Question: Is there a way to strike a balance? Like having a very thick, durable tee that also has elastane in it to give it a more sleek look or would that decrease in durability brought on by the rubber inserted into it completely defeat the purpose? Because one qualm I have is that I have tees that either are thick and durable and I never wear because the fit isn't appealing, or I have tees made out of more luxurious fabrics whose inevitable short lifespan involving too many trips through the washing machine or getting snagged on something makes me sad. Certainly there's a way to have both. :satisfied:

where to get said vulva shirts? Not seeing them via google

Omg vulva sheen... Hilarious typo
 

eskamobob1

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I really liked your post here and it makes me feel like looking up a lot of the manufacturing techniques you mentioned that I'm completely ignorant about. However I feel in an effort to be complete you missed a couple important aspects. I've got a few shirts at that price point ($100+) that when I bought them, I thought "I'm buying this for the design, and am aware I am totally overpaying in regards to quality". That being said, I am really happy with the result. The higher-end tees, in addition to having a better fit, retain their color really well. They don't get faded when they go through the wash and even a grey tee has a slight sheen that emanates quality in way that an AA tee simply doesn't - it's like comparing RLPL polos to the Polo line. I used to love my AA tees until I got a few that were nicer and I feel I didn't know what I was missing.

Question: Is there a way to strike a balance? Like having a very thick, durable tee that also has elastane in it to give it a more sleek look or would that decrease in durability brought on by the rubber inserted into it completely defeat the purpose? Because one qualm I have is that I have tees that either are thick and durable and I never wear because the fit isn't appealing, or I have tees made out of more luxurious fabrics whose inevitable short lifespan involving too many trips through the washing machine or getting snagged on something makes me sad. Certainly there's a way to have both. :satisfied:

I'll tackle this one :).

Unfortunately, like most things, there will always be a trade off. For cotton shirts I find that the spectrum is from fit to durability.

Now this is not to say that you cannot get shirts with a solid fit and good durability, but neither one will be simply fantastic. The reason for this is, for a shirt to have a good fit and drape it needs to be on the thinner side. It also needs a loose weave material so that it can bend and sway. Unfortunately, the highest durability shirts will always be made of a thick material with a tighter weave as that kind of material is what is the more resistant to tears and snags.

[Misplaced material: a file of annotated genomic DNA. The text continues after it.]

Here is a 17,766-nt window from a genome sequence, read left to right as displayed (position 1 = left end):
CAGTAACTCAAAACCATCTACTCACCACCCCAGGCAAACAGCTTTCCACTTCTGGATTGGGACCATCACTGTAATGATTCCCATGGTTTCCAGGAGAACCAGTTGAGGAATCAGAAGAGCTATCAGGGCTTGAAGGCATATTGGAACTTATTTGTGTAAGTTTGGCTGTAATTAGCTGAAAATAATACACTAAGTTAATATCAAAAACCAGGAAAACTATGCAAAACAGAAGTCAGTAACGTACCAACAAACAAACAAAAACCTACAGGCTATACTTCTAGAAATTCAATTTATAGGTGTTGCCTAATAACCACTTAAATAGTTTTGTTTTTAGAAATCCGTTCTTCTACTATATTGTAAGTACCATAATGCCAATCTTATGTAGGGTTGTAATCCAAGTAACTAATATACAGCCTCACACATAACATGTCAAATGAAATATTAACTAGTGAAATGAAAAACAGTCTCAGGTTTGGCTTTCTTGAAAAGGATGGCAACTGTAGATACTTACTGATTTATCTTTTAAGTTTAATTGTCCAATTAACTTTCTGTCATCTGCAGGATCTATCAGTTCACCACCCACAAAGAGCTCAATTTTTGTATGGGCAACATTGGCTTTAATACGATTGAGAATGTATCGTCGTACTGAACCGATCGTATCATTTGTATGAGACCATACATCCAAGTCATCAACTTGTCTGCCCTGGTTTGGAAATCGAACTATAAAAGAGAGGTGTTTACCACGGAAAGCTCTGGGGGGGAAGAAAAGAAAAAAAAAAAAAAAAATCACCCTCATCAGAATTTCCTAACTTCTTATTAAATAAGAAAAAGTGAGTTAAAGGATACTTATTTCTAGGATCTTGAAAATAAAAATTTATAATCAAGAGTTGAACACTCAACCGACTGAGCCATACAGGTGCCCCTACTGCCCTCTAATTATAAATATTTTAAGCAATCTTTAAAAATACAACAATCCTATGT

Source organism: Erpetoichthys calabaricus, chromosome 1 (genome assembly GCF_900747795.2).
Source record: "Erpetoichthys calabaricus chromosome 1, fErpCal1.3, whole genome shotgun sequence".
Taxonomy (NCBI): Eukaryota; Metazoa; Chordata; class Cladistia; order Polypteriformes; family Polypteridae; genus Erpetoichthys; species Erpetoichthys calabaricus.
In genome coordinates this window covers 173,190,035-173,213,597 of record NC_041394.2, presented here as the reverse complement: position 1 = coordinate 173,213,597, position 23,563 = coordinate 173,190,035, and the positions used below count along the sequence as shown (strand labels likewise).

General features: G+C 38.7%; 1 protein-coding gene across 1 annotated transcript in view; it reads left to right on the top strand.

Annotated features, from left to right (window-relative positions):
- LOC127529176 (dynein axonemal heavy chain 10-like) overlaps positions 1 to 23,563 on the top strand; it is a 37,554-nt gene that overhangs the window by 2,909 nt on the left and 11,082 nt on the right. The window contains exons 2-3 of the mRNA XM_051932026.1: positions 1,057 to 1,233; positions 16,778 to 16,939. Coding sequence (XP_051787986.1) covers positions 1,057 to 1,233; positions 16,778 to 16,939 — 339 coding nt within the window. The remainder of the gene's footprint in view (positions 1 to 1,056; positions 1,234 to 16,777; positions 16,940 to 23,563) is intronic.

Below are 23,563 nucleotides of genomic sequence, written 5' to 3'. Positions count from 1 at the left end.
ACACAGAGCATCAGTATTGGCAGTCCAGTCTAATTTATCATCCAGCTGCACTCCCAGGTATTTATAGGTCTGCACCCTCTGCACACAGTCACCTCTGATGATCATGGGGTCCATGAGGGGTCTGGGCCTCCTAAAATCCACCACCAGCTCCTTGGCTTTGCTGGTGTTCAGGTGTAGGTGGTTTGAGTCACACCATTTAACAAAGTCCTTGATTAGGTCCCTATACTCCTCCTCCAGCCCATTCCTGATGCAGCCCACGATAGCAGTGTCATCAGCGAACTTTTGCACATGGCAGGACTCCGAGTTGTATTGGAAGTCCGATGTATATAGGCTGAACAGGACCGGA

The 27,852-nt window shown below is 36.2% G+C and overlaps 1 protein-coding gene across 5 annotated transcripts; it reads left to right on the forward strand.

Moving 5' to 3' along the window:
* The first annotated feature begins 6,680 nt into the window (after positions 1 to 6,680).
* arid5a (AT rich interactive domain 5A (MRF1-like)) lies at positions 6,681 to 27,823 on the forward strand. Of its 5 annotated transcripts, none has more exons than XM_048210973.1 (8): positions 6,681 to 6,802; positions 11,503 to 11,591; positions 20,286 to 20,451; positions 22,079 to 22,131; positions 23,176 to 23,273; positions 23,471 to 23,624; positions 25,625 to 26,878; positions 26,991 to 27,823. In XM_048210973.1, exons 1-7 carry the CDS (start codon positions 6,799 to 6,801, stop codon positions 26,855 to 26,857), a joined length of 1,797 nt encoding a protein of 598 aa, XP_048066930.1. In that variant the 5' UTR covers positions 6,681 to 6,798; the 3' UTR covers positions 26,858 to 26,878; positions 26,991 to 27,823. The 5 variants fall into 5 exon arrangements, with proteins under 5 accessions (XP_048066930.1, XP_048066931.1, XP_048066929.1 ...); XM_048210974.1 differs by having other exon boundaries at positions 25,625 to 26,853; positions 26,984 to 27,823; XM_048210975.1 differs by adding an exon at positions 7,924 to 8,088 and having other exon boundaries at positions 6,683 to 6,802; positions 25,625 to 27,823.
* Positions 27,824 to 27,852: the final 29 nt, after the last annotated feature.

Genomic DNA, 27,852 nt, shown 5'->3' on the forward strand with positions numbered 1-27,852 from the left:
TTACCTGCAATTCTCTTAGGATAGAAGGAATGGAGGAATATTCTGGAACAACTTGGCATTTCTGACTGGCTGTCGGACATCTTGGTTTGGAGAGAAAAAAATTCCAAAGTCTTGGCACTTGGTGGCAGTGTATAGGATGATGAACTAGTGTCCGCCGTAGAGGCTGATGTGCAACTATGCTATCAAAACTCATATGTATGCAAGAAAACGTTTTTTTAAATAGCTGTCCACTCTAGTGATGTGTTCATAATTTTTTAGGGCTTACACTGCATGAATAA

Here are some of the construction techniques and buzz words that are commonly used and what they do.

Terry knit:
This is just the common form of kitting used in shirts. It often creates a high tension weave and is capable of being both one of the thickest styles of shirt knits to one of the thinnest. Because of the high tension they do have a bit of a habit to deform slightly (in a similar way to denim leg twist) but it is typically minimal at best.

Tubular knit:
This is a huge category with many different techniques within it. All it means is that the fabric was knit in a tube and most of the time will mean no side seams. They are often a boot looser of a weave than terry knit, but not always.

Loopwheel:
This is a very specific form of a tubular knit. It is unfortunately extremely slow, and as such, quite expensive. Currently, all known true loopwheel machines still in existence are in japan. Because the only force on the fabric is it's own weight, loopwheel cloth has an extremely loose weave and is able to revert back to it original shape easily. What this also mean is that they will shrink a lot (as in 3" in length) with the first wash (many wash before sale though so check that out).

Over all a loopwheel shirt will most commonly be a thinner material with a solid drape. Because of the extremely loose weave, it will also be rather durable and snags will come out easily. It is probably the best middle ground that I know of.

Triple/double/single needle stitching:

So basically triple needle stitching is when 3 rows of seams are all sewn at the same time. Double is two (and no very common) and single is one. Triple stitched seams and collars will be extremely strong, but are over kill most of the time. It is kind of a novelty thing tbh.

Now there is a caveat. Single needle construction (when advertised as such) means a much higher attention to detail. That is because they are focusing on a single seam at a time. They will often have 3 seams on the collar as a triple needle would, but each stitch done separately. As a general rule single needle construction does mean slightly higher quality.

Wool Ts:
Here is an interesting on. Merino wool Ts have all the awesome properties of wool. They stay warm when wet, they wick moisture, they stay cool in the heat, and very commonly they are thin and have a solid drape. I recommend everyone look into them at some point. The entry level would be the REI icebreaker, and the higher end would be outliers. I would give them a look

Note:
A bit of a note of the color fastness. Different companies care different amounts about it. Most loop wheel Ts will hold color well, but things like rising sun and MF will often be not as color fast of purpose. The idea if fading color is a bit of their appeal.